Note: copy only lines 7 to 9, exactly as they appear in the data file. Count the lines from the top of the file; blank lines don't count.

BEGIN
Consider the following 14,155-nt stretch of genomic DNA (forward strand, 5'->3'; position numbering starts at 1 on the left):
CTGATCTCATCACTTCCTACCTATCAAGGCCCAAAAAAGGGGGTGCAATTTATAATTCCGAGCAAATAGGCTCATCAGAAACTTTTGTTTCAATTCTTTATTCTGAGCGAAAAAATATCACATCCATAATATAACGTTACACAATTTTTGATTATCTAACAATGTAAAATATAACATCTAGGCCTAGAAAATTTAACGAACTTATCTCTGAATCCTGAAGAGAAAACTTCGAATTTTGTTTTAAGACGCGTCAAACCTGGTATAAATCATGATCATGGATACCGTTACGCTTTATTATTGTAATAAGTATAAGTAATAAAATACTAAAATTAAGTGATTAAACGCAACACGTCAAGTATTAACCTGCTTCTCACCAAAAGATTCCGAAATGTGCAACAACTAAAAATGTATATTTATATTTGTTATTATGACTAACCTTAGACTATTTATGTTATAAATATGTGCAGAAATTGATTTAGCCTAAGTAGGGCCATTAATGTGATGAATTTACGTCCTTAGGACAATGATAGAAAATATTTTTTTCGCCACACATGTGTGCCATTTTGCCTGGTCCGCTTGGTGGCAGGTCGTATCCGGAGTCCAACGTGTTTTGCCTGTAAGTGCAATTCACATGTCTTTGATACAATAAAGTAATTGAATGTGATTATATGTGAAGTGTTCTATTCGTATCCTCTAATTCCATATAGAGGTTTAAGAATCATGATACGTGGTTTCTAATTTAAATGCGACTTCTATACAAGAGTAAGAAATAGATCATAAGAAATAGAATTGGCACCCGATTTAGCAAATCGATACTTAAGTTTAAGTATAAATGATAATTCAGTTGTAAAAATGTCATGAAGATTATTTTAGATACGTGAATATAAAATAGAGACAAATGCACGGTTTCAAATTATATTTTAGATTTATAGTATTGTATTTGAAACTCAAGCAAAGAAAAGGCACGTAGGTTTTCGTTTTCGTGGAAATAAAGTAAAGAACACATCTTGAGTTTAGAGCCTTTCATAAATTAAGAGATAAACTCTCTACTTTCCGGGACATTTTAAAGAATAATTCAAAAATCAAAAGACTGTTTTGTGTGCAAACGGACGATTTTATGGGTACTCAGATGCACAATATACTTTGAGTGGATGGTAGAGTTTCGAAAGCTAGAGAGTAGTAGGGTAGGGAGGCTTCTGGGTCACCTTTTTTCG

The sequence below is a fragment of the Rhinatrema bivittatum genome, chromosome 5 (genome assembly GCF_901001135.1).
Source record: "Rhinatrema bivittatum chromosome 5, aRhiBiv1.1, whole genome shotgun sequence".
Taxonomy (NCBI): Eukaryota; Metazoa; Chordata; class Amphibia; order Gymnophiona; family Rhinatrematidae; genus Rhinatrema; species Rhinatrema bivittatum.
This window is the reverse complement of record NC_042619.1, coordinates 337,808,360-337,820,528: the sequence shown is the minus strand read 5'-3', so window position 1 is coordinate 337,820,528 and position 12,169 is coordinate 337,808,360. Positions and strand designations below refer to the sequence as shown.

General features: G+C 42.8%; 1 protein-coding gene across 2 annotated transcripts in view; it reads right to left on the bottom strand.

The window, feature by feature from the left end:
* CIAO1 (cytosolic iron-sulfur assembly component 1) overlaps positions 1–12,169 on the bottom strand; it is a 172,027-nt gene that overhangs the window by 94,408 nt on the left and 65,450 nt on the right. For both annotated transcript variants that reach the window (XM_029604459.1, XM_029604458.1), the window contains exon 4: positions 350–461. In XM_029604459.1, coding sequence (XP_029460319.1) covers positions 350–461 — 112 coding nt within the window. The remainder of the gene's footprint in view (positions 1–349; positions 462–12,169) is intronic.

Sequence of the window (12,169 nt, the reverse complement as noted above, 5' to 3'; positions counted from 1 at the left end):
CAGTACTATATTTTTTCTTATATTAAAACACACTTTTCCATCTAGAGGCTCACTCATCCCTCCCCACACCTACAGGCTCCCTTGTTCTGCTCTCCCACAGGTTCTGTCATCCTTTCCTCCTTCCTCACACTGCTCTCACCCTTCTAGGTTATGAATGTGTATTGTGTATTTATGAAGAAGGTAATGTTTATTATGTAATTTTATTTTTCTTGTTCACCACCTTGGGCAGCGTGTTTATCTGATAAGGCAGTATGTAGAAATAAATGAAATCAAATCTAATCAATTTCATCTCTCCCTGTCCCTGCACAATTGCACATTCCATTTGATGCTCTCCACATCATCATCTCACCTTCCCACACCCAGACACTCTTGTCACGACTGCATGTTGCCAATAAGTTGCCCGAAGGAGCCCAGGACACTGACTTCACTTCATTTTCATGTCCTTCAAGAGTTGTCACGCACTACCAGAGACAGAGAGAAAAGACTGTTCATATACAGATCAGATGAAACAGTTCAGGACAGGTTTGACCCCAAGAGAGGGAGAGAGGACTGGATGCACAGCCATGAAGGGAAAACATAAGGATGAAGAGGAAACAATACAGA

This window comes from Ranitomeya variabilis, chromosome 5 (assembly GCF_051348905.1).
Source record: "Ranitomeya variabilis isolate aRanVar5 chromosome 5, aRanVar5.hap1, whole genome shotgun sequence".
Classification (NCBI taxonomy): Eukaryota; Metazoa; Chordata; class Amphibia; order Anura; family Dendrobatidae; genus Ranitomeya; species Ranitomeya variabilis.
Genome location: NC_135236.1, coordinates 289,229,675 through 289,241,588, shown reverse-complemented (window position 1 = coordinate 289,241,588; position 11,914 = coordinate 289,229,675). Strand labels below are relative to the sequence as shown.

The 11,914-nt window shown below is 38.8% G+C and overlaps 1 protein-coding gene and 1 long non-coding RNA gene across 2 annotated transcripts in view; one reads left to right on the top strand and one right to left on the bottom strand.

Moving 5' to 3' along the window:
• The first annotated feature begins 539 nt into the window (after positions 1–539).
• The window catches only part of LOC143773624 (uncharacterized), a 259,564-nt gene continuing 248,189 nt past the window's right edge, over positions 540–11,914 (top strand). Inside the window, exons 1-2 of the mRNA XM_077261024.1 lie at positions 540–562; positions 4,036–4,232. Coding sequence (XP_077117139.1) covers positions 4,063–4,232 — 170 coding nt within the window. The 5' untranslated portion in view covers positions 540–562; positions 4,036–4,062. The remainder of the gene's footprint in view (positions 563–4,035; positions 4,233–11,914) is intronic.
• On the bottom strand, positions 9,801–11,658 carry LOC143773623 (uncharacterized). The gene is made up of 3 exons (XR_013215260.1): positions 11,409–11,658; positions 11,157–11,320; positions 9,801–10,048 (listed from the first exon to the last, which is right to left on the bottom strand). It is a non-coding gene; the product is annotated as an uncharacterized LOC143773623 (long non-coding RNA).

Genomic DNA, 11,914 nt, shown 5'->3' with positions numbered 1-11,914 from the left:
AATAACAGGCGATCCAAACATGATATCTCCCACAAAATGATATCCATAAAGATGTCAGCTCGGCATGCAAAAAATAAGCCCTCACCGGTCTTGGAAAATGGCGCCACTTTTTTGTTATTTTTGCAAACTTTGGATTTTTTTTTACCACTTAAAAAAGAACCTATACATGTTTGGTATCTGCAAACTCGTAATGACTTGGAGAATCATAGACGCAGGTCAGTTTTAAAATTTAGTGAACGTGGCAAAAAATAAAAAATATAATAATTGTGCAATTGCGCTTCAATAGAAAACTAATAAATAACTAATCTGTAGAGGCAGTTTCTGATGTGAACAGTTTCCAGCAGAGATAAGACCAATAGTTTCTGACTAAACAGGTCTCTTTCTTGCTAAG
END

General features: G+C 42.8%; 1 protein-coding gene across 2 annotated transcripts in view; it reads right to left on the bottom strand.

The window, feature by feature from the left end:
* CIAO1 (cytosolic iron-sulfur assembly component 1) overlaps positions 1–12,169 on the bottom strand; it is a 172,027-nt gene that overhangs the window by 94,408 nt on the left and 65,450 nt on the right. For both annotated transcript variants that reach the window (XM_029604459.1, XM_029604458.1), the window contains exon 4: positions 350–461. In XM_029604459.1, coding sequence (XP_029460319.1) covers positions 350–461 — 112 coding nt within the window. The remainder of the gene's footprint in view (positions 1–349; positions 462–12,169) is intronic.